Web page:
refer

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refer

(rĭ-fĕr′, rē-) [L. referre, to bring back]
1. To allude to or mention.
2. To direct attention to.
3. To recommend someone to another health care provider for specific testing or treatment.
Medical Dictionary, © 2009 Farlex and Partners
References in periodicals archive ?
Chavez has leveraged Merge eMed's offerings to optimize the system as a marketing tool, including quick, easy customization of the interface with West Coast's brand, and use of direct mail materials from the Referring Practice Portal Marketing Toolkit.
* They respect the provider's choice of physician, explaining the reasons why the patient may need to be seen by another physician, rather than the one requested by the referring provider
Even if the specialist could manage another small problem that the patient has--say, a problem of a different nature--the specialist should not provide this service without first obtaining the advice and consent of the referring physician.
One-quarter of the patients had undergone preliminary treatment with CC under the care of their referring obstetricians.
All three explanations make sense, and the mainstream belief appears to be that Caesar was referring to gambling.
While the hand off relationships would appear to be the simplest to manage, Geraghty and Lexington's Tucci recognize that a solicitor who is referring his or her own client can bring valuable knowledge of the client's financial affairs.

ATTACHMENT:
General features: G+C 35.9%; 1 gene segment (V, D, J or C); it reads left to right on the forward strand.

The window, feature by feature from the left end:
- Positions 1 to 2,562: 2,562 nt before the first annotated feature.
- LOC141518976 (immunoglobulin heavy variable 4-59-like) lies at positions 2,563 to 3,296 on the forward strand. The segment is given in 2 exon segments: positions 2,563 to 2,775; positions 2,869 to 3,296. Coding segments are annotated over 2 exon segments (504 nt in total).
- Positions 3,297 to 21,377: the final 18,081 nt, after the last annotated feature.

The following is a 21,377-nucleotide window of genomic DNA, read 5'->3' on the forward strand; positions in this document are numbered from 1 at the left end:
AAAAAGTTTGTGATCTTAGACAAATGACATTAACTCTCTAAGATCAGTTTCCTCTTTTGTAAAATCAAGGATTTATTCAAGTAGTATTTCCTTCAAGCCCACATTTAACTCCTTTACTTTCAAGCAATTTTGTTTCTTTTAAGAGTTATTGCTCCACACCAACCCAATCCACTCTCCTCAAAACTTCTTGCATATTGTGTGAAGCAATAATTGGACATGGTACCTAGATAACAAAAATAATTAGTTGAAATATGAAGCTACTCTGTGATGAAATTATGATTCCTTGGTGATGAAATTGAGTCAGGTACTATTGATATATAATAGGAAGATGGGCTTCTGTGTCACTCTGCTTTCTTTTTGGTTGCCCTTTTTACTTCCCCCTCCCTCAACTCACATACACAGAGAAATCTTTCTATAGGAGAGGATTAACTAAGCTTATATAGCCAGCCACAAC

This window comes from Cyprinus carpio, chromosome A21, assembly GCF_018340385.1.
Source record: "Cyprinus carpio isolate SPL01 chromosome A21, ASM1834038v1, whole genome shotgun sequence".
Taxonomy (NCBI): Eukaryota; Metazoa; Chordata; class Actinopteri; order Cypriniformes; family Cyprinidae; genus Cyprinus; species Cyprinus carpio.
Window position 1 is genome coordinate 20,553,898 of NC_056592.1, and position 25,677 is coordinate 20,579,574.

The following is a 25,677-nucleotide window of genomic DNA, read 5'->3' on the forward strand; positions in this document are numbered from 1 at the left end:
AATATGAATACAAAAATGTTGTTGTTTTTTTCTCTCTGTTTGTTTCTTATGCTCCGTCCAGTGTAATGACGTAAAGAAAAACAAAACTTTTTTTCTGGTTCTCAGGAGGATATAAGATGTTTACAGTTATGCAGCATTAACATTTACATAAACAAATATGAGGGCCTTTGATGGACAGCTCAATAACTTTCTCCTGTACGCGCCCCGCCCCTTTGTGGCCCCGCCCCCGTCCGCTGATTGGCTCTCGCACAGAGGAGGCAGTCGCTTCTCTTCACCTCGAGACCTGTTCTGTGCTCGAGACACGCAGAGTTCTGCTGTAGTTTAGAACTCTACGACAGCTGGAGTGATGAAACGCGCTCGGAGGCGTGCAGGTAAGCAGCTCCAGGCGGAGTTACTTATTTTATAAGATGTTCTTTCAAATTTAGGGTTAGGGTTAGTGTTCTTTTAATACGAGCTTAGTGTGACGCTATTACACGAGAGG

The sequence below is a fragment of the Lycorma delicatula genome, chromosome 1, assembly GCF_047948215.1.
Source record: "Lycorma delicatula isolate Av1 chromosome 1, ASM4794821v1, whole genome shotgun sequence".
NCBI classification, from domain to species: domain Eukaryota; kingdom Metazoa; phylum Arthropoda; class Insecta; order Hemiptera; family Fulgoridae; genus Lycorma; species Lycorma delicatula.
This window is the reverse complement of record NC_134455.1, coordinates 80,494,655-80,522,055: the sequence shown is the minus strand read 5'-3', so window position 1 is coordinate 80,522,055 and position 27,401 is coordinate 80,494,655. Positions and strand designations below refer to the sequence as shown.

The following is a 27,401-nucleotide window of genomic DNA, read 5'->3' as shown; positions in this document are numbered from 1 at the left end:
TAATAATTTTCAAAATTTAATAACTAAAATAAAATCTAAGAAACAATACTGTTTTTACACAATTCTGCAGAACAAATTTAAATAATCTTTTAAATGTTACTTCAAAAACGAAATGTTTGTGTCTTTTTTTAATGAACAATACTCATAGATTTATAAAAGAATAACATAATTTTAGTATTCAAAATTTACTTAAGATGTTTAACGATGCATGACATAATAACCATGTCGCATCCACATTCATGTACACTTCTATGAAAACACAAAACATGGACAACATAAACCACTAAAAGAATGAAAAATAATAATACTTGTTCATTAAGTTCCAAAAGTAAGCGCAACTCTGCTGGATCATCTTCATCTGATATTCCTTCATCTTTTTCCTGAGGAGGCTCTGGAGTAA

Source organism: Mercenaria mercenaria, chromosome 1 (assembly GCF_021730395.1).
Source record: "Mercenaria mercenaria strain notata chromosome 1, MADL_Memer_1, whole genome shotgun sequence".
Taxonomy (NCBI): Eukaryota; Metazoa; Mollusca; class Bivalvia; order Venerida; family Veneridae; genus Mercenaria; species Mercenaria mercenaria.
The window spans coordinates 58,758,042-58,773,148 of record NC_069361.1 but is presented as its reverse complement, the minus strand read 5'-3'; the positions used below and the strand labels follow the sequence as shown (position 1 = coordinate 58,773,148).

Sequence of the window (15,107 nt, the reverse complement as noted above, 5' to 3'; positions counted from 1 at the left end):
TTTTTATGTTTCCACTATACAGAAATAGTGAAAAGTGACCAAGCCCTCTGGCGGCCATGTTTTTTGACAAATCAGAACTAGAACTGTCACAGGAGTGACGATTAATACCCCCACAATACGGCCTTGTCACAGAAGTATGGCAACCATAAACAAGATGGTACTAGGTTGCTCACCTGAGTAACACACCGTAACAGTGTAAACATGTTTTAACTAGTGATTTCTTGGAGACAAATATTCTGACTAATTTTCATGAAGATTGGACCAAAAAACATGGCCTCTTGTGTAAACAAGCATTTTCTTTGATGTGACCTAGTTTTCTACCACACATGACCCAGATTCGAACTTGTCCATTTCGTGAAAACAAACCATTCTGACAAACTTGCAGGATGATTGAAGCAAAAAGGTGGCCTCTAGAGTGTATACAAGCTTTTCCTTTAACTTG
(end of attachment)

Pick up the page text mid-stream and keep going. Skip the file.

Innate: when referring to immunity, the local barriers to infection such as skin, stomach acid, mucous, enzymes in tears and saliva, etc.
In fact, ancient authors characterize vainglorious people by referring to cocks and cockfighting, and Erasmus has duly recorded this in the Adagia.
Even if your company doesn't have a formal reward system in place, referring someone who turns out to be a success can still pay off in the long run for you, especially if you're already a stellar performer.
Lastly, Salih Jawad Altoma, in a lecture at the Women's Club of the Pen Association in Washington, D.C., considered Nazik al-Mala'ika the most prominent poetess in the Arab World, referring to the rebellion, perplexity, and melancholy that saturated her poetry.
Those who complete the program are invited to the Teen Court office to destroy their referring affidavits and can resume their lives without a criminal record.
Referring to events from the New Testament's Book of Acts, he said, "Peter spoke with boldness, and their enemies noticed.